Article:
Something profound happened after that text message session with my friend. I started connecting more with nearly all of my friends again. I started listening a little longer to both my friends as well as complete strangers who I had normally zoned out on in previous conversations. If you really listen to people...I mean REALLY focus...you'll hear exactly what is troubling them. They tell you. Involuntarily. I began to surmise that my issues and problems were more closely related to theirs than I initially believed. I felt a pattern emerging amongst my experiences:
The pilot lost his father. Which led me to inadvertently contact a friend who lost her mother. Which reminded me to be grateful for my father, and also my mother, who raised me and my three brothers to be a true family even though we all had different fathers, and reminded me of what a challenge that had to have been for her. Two days later I received a message from a woman I had dated briefly who was also a single mom raising all boys. It was surprising to hear from her after all these years. I just asked how she was doing and she said she had just lost her mom and grandmother in the same month. WOW. I asked her all about them, and what they were like. I could tell it was therapeutic for her to share these memories. A few days prior I wouldn't have even known how to manage that call. I would've thought to myself "What does this have to do with ME?" Or something else self-absorbed. My empathy, like a muscle, had weakened to an unrecognizable level due to lack of use, but has continued to grow exponentially now that I am actively exercising it again.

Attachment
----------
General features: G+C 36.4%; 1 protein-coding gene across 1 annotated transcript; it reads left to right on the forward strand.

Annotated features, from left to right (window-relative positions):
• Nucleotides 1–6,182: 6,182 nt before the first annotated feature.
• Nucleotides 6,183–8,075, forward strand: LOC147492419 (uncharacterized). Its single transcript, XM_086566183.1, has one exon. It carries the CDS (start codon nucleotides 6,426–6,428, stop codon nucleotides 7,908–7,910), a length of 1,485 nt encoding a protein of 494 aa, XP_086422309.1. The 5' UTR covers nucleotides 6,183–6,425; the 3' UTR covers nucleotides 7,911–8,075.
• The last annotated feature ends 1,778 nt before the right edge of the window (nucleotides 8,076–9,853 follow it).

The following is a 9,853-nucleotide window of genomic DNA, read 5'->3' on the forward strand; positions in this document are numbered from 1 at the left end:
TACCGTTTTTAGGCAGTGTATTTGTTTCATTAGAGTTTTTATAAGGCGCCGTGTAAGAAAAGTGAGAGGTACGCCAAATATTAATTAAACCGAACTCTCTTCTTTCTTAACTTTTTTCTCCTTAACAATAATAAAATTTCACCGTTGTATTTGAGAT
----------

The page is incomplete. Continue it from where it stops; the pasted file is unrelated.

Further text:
Not every example has to be life and death either. Sometimes it's just a matter of picking someone up quickly enough before they ever have the chance to fall. I often check in on my comedian friends when I see them posting social media status updates that are...more self deprecating than usual let's say. As a comedian, you can tell when a joke post is more than a joke post. Comedians are always in danger of spiraling downward because they can find themselves in recurring situations that produce extended periods of social isolation. Either by location or within their own mind. I've seen full, budding comedy careers end over a bad mental state that lingers a little too long with no one checking in on the affected party. Most performers I've met seem to lack the mechanism for self-correction without a little outside assistance. Myself included.
Comedy is very much a communal artform where we pick each other up best we can...but still, as in any profession, there are a large amount of scavengers who are only out for themselves. The sad part is those people in question don't exactly get weeded out by the positive forces of nature. OFTEN times the "weeds" succeed, which sends most of us in the industry into bouts of depression lol (I'm not laughing out loud though. Dead-ass serious. Ask a young comic the last time they got depressed about this industry. More often than not it's because they watched someone they knew get a break that they didn't, so they retrace their steps and try to figure out why it wasn't them, and will it EVER be. Or if they've had it before, will it ever happen again. They hide it best they can, but if you ask them twice, they'll tell you I bet). So when I cross paths with my brothers and sisters in this industry, and they are in need of a lift to their spirit, I do my best to pick them back up and remind them who they are. I'll never let them quit. Because the moment I let them quit...it technically means I've quit too.